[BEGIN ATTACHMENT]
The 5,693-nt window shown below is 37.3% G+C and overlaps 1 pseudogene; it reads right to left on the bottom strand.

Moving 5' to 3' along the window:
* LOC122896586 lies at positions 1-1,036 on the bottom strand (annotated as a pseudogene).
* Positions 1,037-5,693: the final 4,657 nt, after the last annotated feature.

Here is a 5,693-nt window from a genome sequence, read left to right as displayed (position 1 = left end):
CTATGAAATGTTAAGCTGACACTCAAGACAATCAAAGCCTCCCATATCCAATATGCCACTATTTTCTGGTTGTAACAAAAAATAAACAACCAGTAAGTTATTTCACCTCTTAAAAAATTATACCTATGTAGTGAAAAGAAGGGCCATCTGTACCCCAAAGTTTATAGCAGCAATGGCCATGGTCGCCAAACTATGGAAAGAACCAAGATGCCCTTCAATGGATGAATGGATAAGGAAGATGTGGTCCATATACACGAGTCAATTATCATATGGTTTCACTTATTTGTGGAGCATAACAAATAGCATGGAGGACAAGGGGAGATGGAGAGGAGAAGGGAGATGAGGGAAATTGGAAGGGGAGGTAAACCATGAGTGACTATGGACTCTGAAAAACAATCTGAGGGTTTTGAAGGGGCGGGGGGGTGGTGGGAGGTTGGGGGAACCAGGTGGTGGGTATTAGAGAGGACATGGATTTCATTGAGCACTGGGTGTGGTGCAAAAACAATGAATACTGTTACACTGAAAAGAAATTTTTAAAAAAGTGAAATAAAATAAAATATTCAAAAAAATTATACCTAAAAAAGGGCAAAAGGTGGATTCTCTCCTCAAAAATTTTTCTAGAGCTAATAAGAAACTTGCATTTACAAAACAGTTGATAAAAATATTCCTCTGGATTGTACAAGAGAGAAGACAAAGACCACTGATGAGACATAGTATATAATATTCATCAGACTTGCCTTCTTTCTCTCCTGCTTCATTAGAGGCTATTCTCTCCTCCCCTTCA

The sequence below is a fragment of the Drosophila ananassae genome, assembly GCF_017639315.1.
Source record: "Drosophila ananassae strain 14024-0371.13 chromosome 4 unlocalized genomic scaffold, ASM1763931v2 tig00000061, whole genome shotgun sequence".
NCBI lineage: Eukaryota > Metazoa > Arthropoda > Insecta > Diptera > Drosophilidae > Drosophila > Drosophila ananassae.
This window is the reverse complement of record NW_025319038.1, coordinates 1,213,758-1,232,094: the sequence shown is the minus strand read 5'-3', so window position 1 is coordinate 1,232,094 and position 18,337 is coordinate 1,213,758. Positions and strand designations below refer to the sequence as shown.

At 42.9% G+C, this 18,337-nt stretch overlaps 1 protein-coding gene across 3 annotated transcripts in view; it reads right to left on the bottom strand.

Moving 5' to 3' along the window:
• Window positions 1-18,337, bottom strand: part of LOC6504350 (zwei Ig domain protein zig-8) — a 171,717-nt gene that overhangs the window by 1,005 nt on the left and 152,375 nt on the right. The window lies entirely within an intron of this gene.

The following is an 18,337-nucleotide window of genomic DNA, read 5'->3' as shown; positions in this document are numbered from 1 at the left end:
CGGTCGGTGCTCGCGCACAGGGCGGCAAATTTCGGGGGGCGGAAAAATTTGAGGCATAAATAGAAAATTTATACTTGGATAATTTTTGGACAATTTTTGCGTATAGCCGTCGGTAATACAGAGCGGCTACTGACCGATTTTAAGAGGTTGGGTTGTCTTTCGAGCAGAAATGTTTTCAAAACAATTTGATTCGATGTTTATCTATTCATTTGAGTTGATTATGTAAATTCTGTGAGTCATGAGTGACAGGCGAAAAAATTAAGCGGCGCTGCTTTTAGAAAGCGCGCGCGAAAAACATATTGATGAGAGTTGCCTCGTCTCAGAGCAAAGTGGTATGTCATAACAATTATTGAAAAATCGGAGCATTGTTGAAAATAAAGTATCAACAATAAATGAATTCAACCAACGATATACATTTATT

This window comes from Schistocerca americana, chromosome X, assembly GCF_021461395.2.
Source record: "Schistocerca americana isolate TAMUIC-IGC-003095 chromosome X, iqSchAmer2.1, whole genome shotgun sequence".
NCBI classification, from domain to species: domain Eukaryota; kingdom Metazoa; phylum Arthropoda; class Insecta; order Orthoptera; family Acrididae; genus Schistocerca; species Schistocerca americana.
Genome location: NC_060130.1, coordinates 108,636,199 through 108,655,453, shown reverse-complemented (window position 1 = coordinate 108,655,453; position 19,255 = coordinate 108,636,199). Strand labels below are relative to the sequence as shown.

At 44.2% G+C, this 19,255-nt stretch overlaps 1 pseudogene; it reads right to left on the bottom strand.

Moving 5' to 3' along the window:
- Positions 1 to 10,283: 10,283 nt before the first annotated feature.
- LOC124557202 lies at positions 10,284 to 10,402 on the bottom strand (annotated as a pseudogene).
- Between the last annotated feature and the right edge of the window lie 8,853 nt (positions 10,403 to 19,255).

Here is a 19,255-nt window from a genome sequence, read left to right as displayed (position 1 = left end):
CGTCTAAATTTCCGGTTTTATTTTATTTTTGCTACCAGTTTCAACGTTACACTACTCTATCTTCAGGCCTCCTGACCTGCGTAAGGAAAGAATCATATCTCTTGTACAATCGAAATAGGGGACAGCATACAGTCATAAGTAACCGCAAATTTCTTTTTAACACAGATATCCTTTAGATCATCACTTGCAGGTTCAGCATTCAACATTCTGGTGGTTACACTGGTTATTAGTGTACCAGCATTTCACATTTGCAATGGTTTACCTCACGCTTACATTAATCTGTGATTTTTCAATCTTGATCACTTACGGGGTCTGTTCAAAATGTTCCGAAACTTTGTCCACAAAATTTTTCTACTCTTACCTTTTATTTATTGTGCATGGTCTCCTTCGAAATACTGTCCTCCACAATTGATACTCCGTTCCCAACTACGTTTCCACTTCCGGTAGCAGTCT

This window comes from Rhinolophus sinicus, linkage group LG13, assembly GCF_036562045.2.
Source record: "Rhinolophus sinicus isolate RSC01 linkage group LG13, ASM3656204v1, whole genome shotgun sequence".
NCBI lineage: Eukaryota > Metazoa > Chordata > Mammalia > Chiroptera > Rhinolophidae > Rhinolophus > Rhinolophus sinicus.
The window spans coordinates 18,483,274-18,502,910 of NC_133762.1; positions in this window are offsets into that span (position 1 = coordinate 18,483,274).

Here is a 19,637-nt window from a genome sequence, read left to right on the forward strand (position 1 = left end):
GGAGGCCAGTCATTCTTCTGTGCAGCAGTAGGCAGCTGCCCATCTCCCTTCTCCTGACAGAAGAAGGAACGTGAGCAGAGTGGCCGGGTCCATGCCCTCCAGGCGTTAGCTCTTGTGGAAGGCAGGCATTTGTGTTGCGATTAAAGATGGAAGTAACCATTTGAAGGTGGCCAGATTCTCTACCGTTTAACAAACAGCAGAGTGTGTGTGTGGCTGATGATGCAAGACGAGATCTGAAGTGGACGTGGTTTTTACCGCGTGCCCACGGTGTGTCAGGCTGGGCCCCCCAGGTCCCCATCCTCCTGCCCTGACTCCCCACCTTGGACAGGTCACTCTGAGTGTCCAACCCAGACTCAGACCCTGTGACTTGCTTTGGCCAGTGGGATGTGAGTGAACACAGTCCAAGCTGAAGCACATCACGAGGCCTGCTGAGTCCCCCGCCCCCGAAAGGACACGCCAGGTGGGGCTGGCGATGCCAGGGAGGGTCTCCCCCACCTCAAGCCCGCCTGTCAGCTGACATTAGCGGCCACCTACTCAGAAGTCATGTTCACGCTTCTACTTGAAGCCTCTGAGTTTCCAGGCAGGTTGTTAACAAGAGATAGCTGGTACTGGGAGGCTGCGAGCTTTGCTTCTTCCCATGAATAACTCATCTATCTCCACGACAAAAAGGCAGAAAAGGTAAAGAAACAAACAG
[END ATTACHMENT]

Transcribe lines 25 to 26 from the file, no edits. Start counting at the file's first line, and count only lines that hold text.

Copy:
Here is a 19,255-nt window from a genome sequence, read left to right as displayed (position 1 = left end):
CGTCTAAATTTCCGGTTTTATTTTATTTTTGCTACCAGTTTCAACGTTACACTACTCTATCTTCAGGCCTCCTGACCTGCGTAAGGAAAGAATCATATCTCTTGTACAATCGAAATAGGGGACAGCATACAGTCATAAGTAACCGCAAATTTCTTTTTAACACAGATATCCTTTAGATCATCACTTGCAGGTTCAGCATTCAACATTCTGGTGGTTACACTGGTTATTAGTGTACCAGCATTTCACATTTGCAATGGTTTACCTCACGCTTACATTAATCTGTGATTTTTCAATCTTGATCACTTACGGGGTCTGTTCAAAATGTTCCGAAACTTTGTCCACAAAATTTTTCTACTCTTACCTTTTATTTATTGTGCATGGTCTCCTTCGAAATACTGTCCTCCACAATTGATACTCCGTTCCCAACTACGTTTCCACTTCCGGTAGCAGTCT